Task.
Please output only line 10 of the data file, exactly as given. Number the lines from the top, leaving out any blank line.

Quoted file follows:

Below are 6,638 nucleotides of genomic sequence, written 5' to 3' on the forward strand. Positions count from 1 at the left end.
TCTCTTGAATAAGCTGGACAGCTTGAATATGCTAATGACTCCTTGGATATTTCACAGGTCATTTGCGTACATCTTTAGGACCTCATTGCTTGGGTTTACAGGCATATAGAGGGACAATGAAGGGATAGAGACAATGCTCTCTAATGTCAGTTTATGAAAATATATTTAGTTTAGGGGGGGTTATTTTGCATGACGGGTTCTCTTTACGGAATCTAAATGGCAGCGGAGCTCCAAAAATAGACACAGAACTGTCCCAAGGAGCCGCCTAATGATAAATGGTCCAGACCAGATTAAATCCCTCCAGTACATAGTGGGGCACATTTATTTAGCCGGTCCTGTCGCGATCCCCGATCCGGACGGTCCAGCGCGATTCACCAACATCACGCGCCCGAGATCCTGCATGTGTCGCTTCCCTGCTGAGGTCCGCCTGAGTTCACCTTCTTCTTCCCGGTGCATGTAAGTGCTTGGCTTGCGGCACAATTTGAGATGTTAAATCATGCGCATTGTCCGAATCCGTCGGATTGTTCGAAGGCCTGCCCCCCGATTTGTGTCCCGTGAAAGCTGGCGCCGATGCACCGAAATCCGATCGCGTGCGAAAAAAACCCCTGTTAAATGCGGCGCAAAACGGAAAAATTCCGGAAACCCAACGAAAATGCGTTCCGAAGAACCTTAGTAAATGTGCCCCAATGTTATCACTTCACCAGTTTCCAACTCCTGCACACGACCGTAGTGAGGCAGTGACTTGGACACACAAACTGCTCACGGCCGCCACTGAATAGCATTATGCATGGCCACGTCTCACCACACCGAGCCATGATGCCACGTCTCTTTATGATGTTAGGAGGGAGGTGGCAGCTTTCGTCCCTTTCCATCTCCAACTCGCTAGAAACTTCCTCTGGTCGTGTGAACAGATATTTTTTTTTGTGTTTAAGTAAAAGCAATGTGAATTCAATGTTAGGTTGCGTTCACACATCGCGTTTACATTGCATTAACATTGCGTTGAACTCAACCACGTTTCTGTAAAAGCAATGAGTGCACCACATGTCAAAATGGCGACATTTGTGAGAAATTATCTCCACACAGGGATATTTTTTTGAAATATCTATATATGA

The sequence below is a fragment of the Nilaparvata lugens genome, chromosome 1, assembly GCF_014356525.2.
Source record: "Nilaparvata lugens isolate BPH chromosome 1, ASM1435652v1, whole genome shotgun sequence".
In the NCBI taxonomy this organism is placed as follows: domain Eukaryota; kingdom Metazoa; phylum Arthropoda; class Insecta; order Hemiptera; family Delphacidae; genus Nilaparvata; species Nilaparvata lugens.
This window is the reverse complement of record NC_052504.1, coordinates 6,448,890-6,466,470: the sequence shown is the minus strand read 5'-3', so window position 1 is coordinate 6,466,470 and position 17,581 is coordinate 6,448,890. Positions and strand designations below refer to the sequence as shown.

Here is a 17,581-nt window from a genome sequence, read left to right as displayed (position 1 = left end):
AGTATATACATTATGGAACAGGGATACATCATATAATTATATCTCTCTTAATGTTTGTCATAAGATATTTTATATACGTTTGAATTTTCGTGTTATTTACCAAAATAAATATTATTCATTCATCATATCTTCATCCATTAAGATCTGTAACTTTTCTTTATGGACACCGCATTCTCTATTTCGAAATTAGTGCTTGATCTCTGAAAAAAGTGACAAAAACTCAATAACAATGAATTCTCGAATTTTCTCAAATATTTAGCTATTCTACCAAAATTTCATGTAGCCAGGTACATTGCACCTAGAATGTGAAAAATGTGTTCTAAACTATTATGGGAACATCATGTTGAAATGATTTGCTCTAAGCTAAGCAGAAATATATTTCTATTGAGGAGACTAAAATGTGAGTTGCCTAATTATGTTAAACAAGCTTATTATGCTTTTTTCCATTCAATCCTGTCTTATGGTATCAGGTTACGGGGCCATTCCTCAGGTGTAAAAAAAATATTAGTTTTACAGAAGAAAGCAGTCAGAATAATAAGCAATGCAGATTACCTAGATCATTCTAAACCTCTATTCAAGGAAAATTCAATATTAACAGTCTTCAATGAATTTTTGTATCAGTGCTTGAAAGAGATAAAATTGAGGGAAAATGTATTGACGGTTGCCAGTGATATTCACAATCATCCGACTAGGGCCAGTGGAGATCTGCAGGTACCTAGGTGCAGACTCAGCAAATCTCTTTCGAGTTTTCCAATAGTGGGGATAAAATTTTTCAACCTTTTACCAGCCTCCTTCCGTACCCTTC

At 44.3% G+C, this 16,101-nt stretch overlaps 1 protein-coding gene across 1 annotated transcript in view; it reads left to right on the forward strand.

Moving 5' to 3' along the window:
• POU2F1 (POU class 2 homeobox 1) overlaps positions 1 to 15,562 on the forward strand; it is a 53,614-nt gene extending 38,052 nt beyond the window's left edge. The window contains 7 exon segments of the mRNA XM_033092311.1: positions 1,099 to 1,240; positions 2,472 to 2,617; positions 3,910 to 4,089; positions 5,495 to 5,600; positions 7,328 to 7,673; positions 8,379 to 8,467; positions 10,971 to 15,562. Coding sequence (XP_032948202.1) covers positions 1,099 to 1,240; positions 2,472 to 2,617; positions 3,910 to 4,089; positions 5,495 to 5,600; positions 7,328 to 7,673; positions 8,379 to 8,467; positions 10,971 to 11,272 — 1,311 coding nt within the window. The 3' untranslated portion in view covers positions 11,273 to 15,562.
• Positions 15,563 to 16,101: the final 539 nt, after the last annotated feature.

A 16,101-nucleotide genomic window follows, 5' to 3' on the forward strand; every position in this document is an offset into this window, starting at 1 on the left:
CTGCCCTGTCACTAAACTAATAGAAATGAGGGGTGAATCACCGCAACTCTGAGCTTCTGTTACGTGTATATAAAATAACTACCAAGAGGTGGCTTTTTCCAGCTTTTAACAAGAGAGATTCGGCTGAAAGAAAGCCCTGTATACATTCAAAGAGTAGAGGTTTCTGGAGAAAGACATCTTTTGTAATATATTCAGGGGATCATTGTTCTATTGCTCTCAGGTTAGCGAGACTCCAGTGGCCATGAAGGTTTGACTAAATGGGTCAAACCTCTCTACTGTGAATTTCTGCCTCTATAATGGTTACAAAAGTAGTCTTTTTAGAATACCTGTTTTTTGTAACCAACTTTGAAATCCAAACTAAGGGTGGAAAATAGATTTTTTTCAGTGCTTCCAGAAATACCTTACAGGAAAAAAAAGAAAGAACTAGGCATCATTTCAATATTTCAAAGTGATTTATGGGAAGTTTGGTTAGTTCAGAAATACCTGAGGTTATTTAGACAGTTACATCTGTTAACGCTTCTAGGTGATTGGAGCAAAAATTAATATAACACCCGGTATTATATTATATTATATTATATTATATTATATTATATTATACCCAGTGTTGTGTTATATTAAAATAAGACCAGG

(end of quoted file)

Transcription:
Moving 5' to 3' along the window: